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Ancram ponders orphaning roads

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ANCRAM–The Town Board is considering whether to cut back on the maintenance of several town roads or to abandon the roads entirely.

   The matter came up at the July 16 Ancram Town Board meeting. The roads under consideration are: Crest Lane Extension, Sheppard Road, Rothvoss Road, Ken’s Road, School House Road, Altenburg Road, Rabbit Tail Road, Stewart’s Road, Bash Road and portions of Sawchuck Road and Over Mountain Road.

   Highway Superintendent James MacArthur told the board that not all the roads mentioned can be changed to seasonal-use roads, because they have one or more houses on them.

   State law authorizes town highway superintendents to designate any highway as a seasonal limited-use highway as long as the road has no occupied residences or commercial buildings that depend on the road for access.

   The limited use designation means that snow and ice removal and maintenance may be temporarily discontinued from December 1 to April 1. The designation has to be made before November 1, and the road has to be posted as a seasonal limited-use highway.

   Roads with a traffic volume of 50 or fewer vehicles per day or that are primarily used for agricultural or recreational land access and have no year-round residences or businesses on them can be designated “minimum maintenance” highways, according to Mr. MacArthur.

   That designation requires the road be “maintained at a level that allows the road to remain passable and functional in accordance with the guidelines for rural, town and county roads,” according to the law.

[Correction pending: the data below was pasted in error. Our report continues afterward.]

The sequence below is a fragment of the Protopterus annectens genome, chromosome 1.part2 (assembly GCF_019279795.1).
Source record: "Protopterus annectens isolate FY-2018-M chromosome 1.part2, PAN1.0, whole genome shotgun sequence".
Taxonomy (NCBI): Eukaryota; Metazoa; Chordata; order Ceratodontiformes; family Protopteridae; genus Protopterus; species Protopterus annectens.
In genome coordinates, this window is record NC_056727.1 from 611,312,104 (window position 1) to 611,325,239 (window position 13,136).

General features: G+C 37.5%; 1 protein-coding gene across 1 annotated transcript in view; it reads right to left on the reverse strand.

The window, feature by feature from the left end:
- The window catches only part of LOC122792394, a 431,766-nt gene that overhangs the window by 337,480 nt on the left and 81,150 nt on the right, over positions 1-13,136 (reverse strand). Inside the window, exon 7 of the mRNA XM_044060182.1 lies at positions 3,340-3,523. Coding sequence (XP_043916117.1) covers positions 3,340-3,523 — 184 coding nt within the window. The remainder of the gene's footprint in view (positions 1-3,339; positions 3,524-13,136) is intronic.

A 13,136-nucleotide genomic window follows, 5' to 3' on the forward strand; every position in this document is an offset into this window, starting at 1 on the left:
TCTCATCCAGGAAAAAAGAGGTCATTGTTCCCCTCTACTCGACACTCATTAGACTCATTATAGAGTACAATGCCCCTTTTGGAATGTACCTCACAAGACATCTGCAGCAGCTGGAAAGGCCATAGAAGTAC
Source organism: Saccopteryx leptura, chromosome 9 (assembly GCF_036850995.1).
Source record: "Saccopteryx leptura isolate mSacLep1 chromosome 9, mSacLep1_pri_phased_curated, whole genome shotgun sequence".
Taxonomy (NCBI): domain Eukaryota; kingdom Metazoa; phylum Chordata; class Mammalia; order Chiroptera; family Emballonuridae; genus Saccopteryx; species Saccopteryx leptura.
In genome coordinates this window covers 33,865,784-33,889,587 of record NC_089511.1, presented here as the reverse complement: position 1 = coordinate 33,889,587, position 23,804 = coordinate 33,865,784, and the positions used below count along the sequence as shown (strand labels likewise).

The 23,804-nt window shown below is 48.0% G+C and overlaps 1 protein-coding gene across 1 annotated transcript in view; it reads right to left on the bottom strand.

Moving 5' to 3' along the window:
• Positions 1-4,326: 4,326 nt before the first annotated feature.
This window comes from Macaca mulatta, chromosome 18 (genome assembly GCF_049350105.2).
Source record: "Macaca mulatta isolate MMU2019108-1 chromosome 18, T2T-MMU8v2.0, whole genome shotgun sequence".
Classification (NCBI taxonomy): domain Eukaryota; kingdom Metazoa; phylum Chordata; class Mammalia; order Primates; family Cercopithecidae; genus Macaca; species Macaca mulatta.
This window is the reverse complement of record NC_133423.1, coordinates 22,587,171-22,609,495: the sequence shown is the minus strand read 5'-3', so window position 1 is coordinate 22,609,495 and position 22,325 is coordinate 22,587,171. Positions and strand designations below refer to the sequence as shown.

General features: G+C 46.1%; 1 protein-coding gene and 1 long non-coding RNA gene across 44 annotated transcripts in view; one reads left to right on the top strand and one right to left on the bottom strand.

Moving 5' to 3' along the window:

Many of the roads in question are dead ends and are essentially driveways to a single residence.

   Deputy Supervisor Donna Hoyt said that if roads with buildings on them are not maintained, then fire trucks would not have access to the structures in the event of fire, and people could lose their property.

   On his way out to deal with reports of trees and wires down across several roads, Ancram Fire Chief David Boice took a moment to tell the board that limited access to at least one of the mentioned roads, Over Mountain Road, could be problematic.

   Raging before and during the meeting, the storm that brought the hail, thunder and lightning causing trees and wires to fall, also caused the lights to go out in the Town Hall until the generator kicked in.

   A man in the audience pointed out that the town might be opening itself up to “tremendous liability” because people who have lived on the roads in question for a number of years expect they will be maintained.

   Town Attorney Jason Shaw told the board that a town road cannot be designated as a seasonal-use road without the consent of the people who live on the road.

   Someone in the audience wanted to know how these one-house roads became town roads in the first place.

   In times past, when farmers had to get their milk delivered before it spoiled, the town highway crew often helped them out in bad weather. Over the years that translated to the town taking over maintenance of the roads, Supervisor Thomas Dias said.

   “I’ve seen the town plow out barnyards so the milk trucks could get in there. That was when the farmers ran the town,” said resident Kermit Hoyt.

   Before any action is taken, the board agreed that people who have homes or businesses on these roads would be contacted and asked for their input.

   Councilwoman Hoyt noted that some people might prefer to have their roads abandoned.

   To contact Diane Valden email dvalden@ColumbiaPaper.com.

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